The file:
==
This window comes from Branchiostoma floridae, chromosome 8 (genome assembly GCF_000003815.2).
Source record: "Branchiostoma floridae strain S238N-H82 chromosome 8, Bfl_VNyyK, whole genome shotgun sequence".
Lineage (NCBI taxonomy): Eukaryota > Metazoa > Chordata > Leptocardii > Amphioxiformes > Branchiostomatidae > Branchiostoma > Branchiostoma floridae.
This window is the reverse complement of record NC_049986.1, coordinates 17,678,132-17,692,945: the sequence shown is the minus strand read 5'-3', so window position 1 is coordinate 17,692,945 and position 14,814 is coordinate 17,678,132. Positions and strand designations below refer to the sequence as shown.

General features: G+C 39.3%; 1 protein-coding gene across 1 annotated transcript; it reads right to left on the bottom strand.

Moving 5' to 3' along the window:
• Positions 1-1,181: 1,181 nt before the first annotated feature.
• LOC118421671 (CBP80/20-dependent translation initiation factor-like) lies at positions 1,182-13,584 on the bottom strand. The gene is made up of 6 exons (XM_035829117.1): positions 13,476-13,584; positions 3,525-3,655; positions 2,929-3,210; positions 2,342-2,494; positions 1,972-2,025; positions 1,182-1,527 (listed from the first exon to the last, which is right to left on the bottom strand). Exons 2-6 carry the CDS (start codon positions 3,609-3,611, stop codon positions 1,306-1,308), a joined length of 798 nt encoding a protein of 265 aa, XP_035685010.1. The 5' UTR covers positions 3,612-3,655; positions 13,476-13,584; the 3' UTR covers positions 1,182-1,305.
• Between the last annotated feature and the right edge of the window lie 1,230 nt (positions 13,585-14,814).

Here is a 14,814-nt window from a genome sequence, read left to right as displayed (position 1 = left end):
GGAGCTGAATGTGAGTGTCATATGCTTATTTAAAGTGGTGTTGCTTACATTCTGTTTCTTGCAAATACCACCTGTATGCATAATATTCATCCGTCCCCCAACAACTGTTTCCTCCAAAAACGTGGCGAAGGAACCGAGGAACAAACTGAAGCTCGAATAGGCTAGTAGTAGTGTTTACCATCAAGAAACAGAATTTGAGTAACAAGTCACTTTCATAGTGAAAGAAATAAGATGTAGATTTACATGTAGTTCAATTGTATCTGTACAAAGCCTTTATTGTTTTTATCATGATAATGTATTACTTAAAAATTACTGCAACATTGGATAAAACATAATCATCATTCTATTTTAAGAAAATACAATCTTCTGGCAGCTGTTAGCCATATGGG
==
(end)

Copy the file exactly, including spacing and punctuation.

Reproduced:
This window comes from Branchiostoma floridae, chromosome 8 (genome assembly GCF_000003815.2).
Source record: "Branchiostoma floridae strain S238N-H82 chromosome 8, Bfl_VNyyK, whole genome shotgun sequence".
Lineage (NCBI taxonomy): Eukaryota > Metazoa > Chordata > Leptocardii > Amphioxiformes > Branchiostomatidae > Branchiostoma > Branchiostoma floridae.
This window is the reverse complement of record NC_049986.1, coordinates 17,678,132-17,692,945: the sequence shown is the minus strand read 5'-3', so window position 1 is coordinate 17,692,945 and position 14,814 is coordinate 17,678,132. Positions and strand designations below refer to the sequence as shown.

General features: G+C 39.3%; 1 protein-coding gene across 1 annotated transcript; it reads right to left on the bottom strand.

Moving 5' to 3' along the window:
• Positions 1-1,181: 1,181 nt before the first annotated feature.
• LOC118421671 (CBP80/20-dependent translation initiation factor-like) lies at positions 1,182-13,584 on the bottom strand. The gene is made up of 6 exons (XM_035829117.1): positions 13,476-13,584; positions 3,525-3,655; positions 2,929-3,210; positions 2,342-2,494; positions 1,972-2,025; positions 1,182-1,527 (listed from the first exon to the last, which is right to left on the bottom strand). Exons 2-6 carry the CDS (start codon positions 3,609-3,611, stop codon positions 1,306-1,308), a joined length of 798 nt encoding a protein of 265 aa, XP_035685010.1. The 5' UTR covers positions 3,612-3,655; positions 13,476-13,584; the 3' UTR covers positions 1,182-1,305.
• Between the last annotated feature and the right edge of the window lie 1,230 nt (positions 13,585-14,814).

Here is a 14,814-nt window from a genome sequence, read left to right as displayed (position 1 = left end):
GGAGCTGAATGTGAGTGTCATATGCTTATTTAAAGTGGTGTTGCTTACATTCTGTTTCTTGCAAATACCACCTGTATGCATAATATTCATCCGTCCCCCAACAACTGTTTCCTCCAAAAACGTGGCGAAGGAACCGAGGAACAAACTGAAGCTCGAATAGGCTAGTAGTAGTGTTTACCATCAAGAAACAGAATTTGAGTAACAAGTCACTTTCATAGTGAAAGAAATAAGATGTAGATTTACATGTAGTTCAATTGTATCTGTACAAAGCCTTTATTGTTTTTATCATGATAATGTATTACTTAAAAATTACTGCAACATTGGATAAAACATAATCATCATTCTATTTTAAGAAAATACAATCTTCTGGCAGCTGTTAGCCATATGGG